Potentiated anaphylaxis in patients with drug-induced beta-adrenergic blockade

Robert L. Jacobs, Geoffrey W. Rake, Donald C. Fournier, Robert J. Chilton, William G. Culver, Charles H. Beckmann

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Abstract

Anaphylaxis to known allergens occurred in two patients under treatment for hypertension with propranolol. The clinical course of both cases was similar. Bradycardia associated with an undetectable blood pressure, unusual severity, and sluggish response to treatment were major common factors in which blockade of the beta-adrenergic system may have had a role. Propranolol, a beta-adrenergic antagonist that acts competitively by blocking the adenylate cyclase receptor on efferent cells, is well recognized to cause increased airways resistance in some asthmatic and normal subjects. It is postulated that propranolol potentiated anaphylaxis in these patients by inhibition of adenylate cyclase, resulting in lowered intracellular cyclic AMP and a lowered threshold of mediator release. The bradycardia during profound hypotension is attributed to an unopposed cholinergic action caused by blunting of the normal endogenogy beta-adrenergic response by propranolol.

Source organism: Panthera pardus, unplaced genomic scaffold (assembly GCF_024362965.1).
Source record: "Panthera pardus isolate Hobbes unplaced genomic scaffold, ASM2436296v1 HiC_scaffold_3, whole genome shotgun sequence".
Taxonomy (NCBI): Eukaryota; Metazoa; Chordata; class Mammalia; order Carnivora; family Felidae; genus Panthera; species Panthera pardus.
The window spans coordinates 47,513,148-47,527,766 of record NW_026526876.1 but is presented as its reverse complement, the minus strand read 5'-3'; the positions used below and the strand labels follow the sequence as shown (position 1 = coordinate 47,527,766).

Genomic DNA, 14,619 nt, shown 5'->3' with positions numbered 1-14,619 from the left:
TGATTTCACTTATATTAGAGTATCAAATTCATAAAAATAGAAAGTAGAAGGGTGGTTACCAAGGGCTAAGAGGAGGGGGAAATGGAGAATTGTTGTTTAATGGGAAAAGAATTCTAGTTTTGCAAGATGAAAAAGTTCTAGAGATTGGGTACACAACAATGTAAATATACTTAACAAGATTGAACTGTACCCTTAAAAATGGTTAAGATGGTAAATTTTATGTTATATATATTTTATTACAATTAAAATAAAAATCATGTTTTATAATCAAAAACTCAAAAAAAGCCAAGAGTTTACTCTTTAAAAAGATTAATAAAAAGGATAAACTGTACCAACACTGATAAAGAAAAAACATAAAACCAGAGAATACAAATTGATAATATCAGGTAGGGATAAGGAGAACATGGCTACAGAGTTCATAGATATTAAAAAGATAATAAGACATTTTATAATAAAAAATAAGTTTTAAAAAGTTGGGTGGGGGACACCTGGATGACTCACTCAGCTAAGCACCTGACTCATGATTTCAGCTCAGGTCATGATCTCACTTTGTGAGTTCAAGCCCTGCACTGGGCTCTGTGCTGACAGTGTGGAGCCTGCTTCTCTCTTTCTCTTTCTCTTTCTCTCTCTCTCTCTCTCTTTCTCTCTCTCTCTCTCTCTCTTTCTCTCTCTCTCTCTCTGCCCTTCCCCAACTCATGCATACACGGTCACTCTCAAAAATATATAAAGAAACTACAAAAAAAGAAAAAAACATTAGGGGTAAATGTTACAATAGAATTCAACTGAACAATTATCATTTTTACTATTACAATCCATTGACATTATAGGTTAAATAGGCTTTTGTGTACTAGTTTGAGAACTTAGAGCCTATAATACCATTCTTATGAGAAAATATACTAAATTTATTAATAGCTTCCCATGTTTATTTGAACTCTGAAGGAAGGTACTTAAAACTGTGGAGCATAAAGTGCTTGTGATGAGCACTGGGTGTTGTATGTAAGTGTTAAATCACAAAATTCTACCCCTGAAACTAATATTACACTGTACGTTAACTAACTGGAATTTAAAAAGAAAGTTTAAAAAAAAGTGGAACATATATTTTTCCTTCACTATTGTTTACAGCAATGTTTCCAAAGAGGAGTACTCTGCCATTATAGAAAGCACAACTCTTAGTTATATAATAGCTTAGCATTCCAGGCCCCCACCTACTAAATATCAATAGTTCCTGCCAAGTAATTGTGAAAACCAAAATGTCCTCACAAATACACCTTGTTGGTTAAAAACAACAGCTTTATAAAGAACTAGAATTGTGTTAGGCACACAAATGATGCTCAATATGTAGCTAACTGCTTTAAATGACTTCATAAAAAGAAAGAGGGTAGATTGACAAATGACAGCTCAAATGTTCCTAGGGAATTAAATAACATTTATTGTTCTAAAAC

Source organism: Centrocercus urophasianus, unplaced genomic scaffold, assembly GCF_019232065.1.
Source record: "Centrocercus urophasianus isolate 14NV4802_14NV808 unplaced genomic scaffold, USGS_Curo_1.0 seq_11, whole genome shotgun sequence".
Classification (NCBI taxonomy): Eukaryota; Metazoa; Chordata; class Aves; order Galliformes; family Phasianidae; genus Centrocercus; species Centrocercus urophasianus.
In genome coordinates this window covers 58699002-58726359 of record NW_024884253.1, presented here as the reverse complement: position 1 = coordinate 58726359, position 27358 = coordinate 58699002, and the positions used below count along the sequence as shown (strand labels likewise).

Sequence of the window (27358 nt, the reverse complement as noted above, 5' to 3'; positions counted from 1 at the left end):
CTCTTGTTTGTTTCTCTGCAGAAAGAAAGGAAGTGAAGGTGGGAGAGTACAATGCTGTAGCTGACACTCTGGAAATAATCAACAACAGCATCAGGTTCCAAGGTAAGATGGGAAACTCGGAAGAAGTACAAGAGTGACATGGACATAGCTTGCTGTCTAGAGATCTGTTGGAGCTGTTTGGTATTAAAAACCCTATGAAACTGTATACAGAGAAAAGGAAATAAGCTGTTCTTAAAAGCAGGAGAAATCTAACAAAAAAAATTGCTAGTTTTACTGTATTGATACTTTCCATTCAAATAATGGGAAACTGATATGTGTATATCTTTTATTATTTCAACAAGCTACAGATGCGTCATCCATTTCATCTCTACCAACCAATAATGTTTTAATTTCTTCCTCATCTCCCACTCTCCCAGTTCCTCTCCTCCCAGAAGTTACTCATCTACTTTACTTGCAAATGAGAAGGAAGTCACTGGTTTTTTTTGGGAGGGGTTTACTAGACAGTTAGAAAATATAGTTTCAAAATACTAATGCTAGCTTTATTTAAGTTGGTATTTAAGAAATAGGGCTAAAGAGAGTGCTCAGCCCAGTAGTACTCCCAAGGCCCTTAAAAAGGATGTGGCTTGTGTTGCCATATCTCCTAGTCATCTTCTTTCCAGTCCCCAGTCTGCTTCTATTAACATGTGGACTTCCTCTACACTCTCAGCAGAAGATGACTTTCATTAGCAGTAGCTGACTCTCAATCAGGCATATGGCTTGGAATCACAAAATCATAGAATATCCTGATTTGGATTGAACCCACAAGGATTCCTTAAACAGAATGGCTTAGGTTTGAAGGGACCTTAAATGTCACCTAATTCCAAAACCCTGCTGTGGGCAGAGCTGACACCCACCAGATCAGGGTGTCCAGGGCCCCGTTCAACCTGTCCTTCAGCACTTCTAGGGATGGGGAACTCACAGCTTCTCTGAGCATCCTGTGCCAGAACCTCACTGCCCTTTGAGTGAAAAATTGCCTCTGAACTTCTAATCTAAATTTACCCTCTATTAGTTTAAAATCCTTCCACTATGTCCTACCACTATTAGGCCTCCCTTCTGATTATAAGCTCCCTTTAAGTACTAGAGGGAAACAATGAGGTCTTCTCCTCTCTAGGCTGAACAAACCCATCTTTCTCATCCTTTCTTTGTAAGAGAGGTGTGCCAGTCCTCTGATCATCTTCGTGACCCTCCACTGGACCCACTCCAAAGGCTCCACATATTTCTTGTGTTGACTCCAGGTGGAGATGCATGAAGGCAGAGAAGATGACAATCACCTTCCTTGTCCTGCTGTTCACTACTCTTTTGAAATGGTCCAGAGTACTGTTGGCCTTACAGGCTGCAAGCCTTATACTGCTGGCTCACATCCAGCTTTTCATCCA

Original languageEnglish (US)
Pages (from-to)125-127
Number of pages3
JournalThe Journal of Allergy and Clinical Immunology
Volume68
Issue number2
DOIs
StatePublished - Aug 1981

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ASJC Scopus subject areas

  • Immunology and Allergy
  • Immunology

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